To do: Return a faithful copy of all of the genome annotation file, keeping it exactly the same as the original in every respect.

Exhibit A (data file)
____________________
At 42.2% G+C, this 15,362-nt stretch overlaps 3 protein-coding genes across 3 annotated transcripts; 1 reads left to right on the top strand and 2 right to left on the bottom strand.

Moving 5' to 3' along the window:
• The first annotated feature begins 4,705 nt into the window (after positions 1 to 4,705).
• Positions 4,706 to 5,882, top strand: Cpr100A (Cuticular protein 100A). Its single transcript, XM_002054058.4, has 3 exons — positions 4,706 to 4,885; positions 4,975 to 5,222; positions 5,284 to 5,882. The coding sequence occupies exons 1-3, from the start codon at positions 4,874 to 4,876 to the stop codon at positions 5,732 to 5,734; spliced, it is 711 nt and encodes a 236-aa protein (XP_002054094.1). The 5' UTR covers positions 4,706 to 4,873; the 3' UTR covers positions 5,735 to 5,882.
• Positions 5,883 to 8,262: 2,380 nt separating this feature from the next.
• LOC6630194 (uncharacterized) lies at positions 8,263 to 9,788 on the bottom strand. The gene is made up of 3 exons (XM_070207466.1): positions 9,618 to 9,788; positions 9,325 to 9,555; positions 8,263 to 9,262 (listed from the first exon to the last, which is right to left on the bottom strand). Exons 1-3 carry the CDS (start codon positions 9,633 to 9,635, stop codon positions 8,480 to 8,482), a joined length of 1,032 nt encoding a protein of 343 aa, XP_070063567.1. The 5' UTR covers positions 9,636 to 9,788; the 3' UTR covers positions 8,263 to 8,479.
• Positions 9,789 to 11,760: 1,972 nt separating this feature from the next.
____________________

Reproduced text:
At 42.2% G+C, this 15,362-nt stretch overlaps 3 protein-coding genes across 3 annotated transcripts; 1 reads left to right on the top strand and 2 right to left on the bottom strand.

Moving 5' to 3' along the window:
• The first annotated feature begins 4,705 nt into the window (after positions 1 to 4,705).
• Positions 4,706 to 5,882, top strand: Cpr100A (Cuticular protein 100A). Its single transcript, XM_002054058.4, has 3 exons — positions 4,706 to 4,885; positions 4,975 to 5,222; positions 5,284 to 5,882. The coding sequence occupies exons 1-3, from the start codon at positions 4,874 to 4,876 to the stop codon at positions 5,732 to 5,734; spliced, it is 711 nt and encodes a 236-aa protein (XP_002054094.1). The 5' UTR covers positions 4,706 to 4,873; the 3' UTR covers positions 5,735 to 5,882.
• Positions 5,883 to 8,262: 2,380 nt separating this feature from the next.
• LOC6630194 (uncharacterized) lies at positions 8,263 to 9,788 on the bottom strand. The gene is made up of 3 exons (XM_070207466.1): positions 9,618 to 9,788; positions 9,325 to 9,555; positions 8,263 to 9,262 (listed from the first exon to the last, which is right to left on the bottom strand). Exons 1-3 carry the CDS (start codon positions 9,633 to 9,635, stop codon positions 8,480 to 8,482), a joined length of 1,032 nt encoding a protein of 343 aa, XP_070063567.1. The 5' UTR covers positions 9,636 to 9,788; the 3' UTR covers positions 8,263 to 8,479.
• Positions 9,789 to 11,760: 1,972 nt separating this feature from the next.